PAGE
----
Biosecurity incursions are one of Queensland agriculture's greatest business risks with exotic pests, diseases and weeds having a potentially crippling impact on both plant and animal production systems, and animal health and wellbeing across the state.
In 2020, more than 60,000 parcels of a potential biosecurity risk were intercepted at Australia's international mail centres.
This number includes 55,000 parcels containing seeds and 3000 containing pork products.
With Queensland announcing the reinstatement of quarantine-free international travel recently, the number of biosecurity incursions is expected to increase.
So, international travellers are encouraged to educate themselves and remain vigilant to comply with Australia's biosecurity laws and help protect Australia from serious biosecurity threats.
It's important to check Australia's biosecurity requirements before packing biosecurity risk items, such as pork, fruit, plants, seeds, grains and spices.
Make sure any footwear, clothing and recreation equipment is clean, dry and soil-free.
Also, don't bring any food from the plane into the airport terminal as you leave the plane.
If brought to Australia, these items must be declared on your incoming passenger card or disposed of in bins located in the terminal before undergoing biosecurity screening.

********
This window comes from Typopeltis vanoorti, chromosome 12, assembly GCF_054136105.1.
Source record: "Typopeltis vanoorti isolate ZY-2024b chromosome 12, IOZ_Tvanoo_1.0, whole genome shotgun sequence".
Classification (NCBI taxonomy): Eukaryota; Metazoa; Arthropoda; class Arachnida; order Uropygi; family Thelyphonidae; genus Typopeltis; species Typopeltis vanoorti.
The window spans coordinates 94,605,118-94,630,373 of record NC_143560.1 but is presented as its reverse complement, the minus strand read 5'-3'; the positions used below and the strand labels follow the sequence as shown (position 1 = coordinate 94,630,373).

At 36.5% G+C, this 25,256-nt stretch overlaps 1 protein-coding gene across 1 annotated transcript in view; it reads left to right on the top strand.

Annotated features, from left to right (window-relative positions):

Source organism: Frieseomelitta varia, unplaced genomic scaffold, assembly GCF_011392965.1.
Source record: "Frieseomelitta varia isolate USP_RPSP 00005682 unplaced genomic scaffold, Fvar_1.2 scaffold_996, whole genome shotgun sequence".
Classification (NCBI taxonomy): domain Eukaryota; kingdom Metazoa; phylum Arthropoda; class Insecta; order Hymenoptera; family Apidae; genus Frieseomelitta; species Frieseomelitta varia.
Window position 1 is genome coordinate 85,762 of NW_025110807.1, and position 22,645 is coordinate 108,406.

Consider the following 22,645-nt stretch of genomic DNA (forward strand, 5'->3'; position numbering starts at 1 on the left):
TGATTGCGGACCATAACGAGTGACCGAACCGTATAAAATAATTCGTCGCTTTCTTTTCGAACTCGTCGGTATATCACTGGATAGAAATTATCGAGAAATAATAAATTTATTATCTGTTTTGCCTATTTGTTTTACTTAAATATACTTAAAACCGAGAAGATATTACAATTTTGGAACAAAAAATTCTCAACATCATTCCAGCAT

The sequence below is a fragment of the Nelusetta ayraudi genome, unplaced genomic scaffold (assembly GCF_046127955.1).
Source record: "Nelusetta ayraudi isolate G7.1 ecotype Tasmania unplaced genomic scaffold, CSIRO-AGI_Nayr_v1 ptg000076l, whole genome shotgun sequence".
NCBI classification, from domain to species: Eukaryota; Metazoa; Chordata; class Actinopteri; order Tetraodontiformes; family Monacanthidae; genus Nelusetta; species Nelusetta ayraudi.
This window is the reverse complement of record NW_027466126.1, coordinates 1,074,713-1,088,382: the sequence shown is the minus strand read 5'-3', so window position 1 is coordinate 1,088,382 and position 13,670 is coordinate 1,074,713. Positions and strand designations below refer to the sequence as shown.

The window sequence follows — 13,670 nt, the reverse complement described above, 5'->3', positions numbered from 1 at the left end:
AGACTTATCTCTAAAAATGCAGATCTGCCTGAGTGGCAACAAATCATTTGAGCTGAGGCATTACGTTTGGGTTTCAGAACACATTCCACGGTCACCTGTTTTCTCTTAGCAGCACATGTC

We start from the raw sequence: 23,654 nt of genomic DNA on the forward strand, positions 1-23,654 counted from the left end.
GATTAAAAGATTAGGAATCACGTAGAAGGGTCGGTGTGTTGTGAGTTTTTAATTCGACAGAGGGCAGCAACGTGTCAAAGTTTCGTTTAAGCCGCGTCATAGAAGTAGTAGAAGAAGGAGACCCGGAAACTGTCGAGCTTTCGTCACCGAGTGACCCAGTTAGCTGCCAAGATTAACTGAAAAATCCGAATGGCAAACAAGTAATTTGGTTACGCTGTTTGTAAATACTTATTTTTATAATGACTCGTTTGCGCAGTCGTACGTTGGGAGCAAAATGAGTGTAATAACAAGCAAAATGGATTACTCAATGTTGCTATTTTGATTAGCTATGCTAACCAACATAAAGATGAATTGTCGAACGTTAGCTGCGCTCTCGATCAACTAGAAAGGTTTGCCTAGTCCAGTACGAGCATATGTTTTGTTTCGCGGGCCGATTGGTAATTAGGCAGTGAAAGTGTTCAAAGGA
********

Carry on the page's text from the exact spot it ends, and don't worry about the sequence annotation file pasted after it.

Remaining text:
There are no penalties for people who truthfully declare food or other biosecurity risk goods.
However, there are serious penalties for breaching biosecurity laws.
International arrivals could be issued with an infringement notice of up to $2664 and/or have their visa cancelled.
While returning Australians could face criminal prosecution or civil court action, substantial financial penalties and/or imprisonment.
The agriculture sector continues to play its part by limiting the impact of pests and diseases, and fulfilling its prevention and management obligations to ensure Queensland's economy, natural environment, health and way of life is not adversely impacted.
However, we still need significantly more resourcing to address many of the pest and weed species that are gaining a foothold and spreading in Queensland.
All Queenslanders have a general biosecurity obligation to manage biosecurity risks and threats.
If you see or suspect a biosecurity pest or disease, you must report it to Biosecurity Queensland at www.daf.qld.gov.au/business-priorities/biosecurity or call 13 25 23.
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